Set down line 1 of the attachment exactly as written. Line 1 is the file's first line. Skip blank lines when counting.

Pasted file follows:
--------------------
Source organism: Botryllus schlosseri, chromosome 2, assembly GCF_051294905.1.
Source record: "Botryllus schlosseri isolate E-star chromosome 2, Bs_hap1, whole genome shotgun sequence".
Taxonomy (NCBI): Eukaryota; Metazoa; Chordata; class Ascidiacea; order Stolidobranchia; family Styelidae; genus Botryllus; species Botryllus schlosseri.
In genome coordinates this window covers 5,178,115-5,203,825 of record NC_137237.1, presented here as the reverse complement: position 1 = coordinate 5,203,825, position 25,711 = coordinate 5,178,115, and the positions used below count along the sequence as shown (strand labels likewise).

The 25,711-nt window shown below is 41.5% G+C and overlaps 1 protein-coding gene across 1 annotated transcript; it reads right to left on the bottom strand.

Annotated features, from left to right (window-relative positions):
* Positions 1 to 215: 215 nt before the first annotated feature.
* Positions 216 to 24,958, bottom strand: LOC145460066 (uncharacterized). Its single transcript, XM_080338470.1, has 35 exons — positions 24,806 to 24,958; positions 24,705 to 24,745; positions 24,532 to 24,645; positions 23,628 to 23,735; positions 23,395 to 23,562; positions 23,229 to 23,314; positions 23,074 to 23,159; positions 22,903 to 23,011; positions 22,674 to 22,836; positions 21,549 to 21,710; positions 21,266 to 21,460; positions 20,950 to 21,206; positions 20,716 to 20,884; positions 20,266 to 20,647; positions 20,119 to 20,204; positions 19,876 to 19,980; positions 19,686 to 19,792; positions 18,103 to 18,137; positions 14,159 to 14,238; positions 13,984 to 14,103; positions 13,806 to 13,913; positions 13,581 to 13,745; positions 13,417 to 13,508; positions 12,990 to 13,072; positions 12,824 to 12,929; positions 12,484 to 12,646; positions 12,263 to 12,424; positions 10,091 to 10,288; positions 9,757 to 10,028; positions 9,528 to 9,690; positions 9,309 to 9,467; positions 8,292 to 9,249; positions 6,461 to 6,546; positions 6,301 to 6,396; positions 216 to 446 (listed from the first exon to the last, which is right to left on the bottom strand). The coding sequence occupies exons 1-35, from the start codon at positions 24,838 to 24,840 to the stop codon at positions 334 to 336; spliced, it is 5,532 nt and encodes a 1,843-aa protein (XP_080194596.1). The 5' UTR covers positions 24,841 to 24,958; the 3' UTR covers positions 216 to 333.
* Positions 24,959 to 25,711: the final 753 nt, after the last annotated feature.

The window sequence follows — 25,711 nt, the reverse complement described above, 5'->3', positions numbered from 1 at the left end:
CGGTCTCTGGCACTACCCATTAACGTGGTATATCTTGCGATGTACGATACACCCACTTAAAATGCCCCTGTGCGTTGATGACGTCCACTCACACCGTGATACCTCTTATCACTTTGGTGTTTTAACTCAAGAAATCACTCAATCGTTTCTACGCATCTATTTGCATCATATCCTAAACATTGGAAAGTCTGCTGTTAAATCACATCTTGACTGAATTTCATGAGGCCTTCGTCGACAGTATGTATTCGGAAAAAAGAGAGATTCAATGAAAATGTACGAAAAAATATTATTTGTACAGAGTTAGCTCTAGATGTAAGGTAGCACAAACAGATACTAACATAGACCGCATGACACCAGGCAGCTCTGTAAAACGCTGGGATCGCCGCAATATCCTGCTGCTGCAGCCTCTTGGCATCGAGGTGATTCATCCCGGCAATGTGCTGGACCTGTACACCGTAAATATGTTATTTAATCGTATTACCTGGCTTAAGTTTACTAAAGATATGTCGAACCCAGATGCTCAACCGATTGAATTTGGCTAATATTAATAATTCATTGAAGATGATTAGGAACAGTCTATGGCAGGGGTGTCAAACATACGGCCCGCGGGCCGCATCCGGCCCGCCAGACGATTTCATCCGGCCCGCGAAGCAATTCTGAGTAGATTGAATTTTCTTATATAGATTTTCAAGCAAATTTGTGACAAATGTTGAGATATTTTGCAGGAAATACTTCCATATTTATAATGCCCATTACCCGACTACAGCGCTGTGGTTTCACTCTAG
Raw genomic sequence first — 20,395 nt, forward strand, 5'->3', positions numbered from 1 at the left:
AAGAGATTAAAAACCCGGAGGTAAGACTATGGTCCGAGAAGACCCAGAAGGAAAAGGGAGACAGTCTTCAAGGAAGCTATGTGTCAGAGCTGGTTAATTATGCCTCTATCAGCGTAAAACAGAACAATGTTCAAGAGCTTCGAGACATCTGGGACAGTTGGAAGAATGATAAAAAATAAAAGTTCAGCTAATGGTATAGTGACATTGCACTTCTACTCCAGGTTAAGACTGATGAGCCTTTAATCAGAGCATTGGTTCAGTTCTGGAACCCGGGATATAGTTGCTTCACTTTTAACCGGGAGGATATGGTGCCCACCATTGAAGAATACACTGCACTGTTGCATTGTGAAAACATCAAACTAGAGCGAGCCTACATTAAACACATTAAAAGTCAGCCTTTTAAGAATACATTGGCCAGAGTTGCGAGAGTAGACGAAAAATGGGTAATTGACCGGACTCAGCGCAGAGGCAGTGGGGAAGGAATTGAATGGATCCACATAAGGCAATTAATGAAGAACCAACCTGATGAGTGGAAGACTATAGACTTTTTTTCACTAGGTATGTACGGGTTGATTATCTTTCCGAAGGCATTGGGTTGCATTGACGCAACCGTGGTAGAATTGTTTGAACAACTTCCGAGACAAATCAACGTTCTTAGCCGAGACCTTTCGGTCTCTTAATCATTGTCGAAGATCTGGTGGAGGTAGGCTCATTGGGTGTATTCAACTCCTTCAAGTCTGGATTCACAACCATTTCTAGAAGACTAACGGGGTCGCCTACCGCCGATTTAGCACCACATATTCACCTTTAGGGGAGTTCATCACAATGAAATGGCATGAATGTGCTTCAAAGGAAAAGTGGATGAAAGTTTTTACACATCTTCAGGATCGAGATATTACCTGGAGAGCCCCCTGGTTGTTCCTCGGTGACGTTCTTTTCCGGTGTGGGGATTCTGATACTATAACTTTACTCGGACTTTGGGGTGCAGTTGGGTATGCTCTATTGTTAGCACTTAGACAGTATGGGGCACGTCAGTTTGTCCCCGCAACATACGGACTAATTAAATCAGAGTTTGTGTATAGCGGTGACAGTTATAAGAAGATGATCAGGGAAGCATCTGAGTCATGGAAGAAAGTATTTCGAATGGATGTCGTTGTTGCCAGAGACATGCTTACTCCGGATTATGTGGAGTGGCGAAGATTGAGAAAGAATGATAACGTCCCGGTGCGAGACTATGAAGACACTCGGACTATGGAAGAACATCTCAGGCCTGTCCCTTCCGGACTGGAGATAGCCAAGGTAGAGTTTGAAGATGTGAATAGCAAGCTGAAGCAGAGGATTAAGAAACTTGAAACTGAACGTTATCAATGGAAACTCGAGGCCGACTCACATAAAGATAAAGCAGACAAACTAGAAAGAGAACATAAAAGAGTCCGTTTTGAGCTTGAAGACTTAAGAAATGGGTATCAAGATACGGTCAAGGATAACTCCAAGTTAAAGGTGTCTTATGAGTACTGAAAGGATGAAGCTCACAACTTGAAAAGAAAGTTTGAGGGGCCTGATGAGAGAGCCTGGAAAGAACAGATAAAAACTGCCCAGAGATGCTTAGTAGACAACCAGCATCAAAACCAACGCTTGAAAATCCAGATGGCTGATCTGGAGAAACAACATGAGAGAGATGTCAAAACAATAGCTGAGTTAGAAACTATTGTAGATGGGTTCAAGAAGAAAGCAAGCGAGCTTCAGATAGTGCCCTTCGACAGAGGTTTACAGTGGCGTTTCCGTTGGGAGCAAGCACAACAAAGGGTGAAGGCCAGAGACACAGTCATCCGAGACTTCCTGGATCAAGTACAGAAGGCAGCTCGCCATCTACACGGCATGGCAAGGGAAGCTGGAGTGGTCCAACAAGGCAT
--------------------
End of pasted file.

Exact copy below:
Source organism: Botryllus schlosseri, chromosome 2, assembly GCF_051294905.1.